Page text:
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Father: Police stood over dying son ‘like they just shot a deer’

Courts have repeatedly ruled that police officers who shoot someone have no responsibility to provide any kind of medical aid, other than calling for an ambulance.

COCHRAN, Ga. — Ed Peacock looked at the final resting place of his son, Blake. 

“You don’t belong here,” he said to the photo on his son’s tombstone.

32-year-old Blake Peacock was shot in the chest with a single round from a deputy’s AR-15. He fell face-down in the grass outside his mother’s rural home. He was still breathing for several minutes.

Police body camera video shows the deputy just standing over Blake as he struggled to breathe. 

“Like they shot a deer,” Ed Peacock said.

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Credit: WXIA

“They didn’t render any aid, whatsoever, after they shot him,” Peacock said of the deputies.

Bleckley County deputies were cleared in the 2016 shooting. His parents sued the deputies in federal court, not for wrongful death, but for deliberate indifference.

“They don’t even turn him over. He fell on his face. They didn’t care at that point,” Peacock said.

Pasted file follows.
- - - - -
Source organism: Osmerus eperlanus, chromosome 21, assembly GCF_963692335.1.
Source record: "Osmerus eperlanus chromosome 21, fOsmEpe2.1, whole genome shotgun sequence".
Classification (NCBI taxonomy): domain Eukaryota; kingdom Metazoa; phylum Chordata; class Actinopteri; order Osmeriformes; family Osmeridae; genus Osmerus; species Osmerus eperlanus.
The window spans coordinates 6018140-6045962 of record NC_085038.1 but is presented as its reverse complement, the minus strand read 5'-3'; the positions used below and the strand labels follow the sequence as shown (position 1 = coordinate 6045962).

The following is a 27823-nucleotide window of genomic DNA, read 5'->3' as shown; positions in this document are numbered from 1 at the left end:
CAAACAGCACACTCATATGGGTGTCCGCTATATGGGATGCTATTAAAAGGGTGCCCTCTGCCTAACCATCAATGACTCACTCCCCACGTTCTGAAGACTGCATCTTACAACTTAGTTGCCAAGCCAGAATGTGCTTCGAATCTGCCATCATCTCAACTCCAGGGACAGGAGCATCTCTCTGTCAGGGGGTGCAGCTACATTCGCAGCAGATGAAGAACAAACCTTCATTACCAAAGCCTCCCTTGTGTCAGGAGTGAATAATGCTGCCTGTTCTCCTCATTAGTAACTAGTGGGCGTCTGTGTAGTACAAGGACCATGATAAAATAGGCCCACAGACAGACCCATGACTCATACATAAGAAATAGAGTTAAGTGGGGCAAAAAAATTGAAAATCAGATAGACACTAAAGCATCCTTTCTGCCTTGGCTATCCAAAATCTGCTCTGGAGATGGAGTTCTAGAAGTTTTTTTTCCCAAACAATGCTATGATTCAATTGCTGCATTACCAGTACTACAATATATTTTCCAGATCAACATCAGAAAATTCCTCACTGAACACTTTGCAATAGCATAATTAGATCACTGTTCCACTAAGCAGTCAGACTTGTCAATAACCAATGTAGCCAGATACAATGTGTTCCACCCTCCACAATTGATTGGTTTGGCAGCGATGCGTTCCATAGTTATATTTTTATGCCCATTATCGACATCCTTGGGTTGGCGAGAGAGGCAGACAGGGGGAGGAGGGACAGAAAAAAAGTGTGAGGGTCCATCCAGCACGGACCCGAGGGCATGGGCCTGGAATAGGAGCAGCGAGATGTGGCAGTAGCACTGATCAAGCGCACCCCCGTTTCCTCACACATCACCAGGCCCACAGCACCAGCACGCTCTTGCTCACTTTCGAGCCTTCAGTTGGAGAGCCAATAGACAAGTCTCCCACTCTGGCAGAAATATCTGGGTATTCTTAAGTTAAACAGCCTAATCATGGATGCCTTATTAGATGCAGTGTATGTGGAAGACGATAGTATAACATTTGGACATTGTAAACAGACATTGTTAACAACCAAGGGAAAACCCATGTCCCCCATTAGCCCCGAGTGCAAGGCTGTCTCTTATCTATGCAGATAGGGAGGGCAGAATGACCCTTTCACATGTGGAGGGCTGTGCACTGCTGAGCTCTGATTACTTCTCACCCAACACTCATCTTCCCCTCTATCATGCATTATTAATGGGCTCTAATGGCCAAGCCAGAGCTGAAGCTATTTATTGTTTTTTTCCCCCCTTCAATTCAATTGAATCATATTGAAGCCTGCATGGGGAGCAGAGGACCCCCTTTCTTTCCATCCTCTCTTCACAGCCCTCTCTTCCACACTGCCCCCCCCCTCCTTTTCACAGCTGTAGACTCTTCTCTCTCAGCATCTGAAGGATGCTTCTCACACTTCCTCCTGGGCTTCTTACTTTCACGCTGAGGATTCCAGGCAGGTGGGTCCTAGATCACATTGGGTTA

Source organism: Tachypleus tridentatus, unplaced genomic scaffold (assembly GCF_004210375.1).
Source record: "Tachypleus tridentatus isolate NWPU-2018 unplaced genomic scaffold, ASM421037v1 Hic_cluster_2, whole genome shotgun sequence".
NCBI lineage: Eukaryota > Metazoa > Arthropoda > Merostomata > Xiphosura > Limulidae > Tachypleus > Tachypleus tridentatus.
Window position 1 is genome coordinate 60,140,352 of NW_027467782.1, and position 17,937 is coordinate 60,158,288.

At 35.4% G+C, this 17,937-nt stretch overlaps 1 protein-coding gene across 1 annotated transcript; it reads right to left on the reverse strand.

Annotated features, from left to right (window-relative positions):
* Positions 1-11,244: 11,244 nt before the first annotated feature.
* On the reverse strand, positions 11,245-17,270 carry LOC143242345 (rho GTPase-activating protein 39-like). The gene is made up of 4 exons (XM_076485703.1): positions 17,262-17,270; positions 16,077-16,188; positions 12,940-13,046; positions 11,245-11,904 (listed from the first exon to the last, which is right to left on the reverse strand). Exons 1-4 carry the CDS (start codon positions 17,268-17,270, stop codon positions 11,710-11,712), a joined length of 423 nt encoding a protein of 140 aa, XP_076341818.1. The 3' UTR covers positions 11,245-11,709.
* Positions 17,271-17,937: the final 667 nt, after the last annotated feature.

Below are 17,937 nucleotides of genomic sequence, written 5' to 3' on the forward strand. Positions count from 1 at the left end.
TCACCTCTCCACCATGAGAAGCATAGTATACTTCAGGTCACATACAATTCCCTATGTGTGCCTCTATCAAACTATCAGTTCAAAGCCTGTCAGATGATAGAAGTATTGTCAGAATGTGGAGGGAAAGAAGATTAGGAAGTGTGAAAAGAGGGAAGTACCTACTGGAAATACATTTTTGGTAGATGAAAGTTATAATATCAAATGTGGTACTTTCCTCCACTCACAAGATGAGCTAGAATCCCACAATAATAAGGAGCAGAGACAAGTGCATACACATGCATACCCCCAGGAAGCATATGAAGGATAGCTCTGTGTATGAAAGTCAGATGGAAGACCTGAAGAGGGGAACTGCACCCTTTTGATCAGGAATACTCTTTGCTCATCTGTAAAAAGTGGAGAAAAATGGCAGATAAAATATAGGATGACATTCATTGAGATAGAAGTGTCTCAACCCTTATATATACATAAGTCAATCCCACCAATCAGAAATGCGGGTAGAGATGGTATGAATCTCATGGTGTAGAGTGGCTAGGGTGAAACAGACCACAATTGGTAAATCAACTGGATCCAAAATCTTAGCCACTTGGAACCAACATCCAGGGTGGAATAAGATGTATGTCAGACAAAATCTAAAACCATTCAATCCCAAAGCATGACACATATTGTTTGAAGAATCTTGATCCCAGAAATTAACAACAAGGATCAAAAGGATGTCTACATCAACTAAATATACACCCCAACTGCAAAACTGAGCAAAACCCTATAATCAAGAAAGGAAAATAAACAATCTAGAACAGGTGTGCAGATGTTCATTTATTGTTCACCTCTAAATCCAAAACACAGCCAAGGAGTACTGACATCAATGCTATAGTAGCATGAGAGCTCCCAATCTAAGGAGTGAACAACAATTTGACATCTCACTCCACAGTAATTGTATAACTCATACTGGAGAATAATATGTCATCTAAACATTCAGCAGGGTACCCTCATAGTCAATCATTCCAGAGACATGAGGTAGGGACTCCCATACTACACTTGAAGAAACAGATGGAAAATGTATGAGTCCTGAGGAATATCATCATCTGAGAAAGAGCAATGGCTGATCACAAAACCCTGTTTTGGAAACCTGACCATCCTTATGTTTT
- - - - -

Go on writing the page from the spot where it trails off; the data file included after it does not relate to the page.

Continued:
One of the deputies rushed to his cruiser, not to get a trauma kit, but to get yellow police tape. As the ambulance arrived, more than eight minutes after the shooting, the deputies and city officers were cordoning off the crime scene. Blake still had a faint pulse, but medics were not able to save his life.

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One of the deputies on the scene called for an ambulance within eight seconds, and repeatedly called dispatchers to get medics to the scene quicker. That was all they were required to do, according to the federal judge.

The court dismissed the Peacocks’ lawsuit for deliberate indifference, citing established precedent that police officers are not required to provide first aid to someone they have just shot.

The U.S. Supreme Court affirmed in 2019 that police officers meet all legal requirements to preserve life once they call for an ambulance. Justices ruled that officers do not have to provide any first aid to a wounded suspect.

“They can just stand over and watch somebody die,” Peacock said. “That should not be.”

Above and beyond the call of duty

Many police officers do heroically save suspects they’ve shot even though they are not required to by federal law. 

Body camera video from across the nation shows officers saving lives, even those of suspects who seconds earlier tried to kill them.

The standard operating procedure (SOP) manual for Atlanta Police requires officers to, “make appropriate medical aid and/or assistance available to all persons who have a physical injury or when injury is likely to have occurred due to an employee’s use of force.”

It’s not clear if Atlanta’s SOP requires officers to directly provide first aid, or if they can meet that requirement simply by calling for an ambulance. The "Medical Attention Required" section of the manual goes on to say, “medical aid and/or assistance will be provided in a timely manner or as soon as practical without further endangering the employee or others.”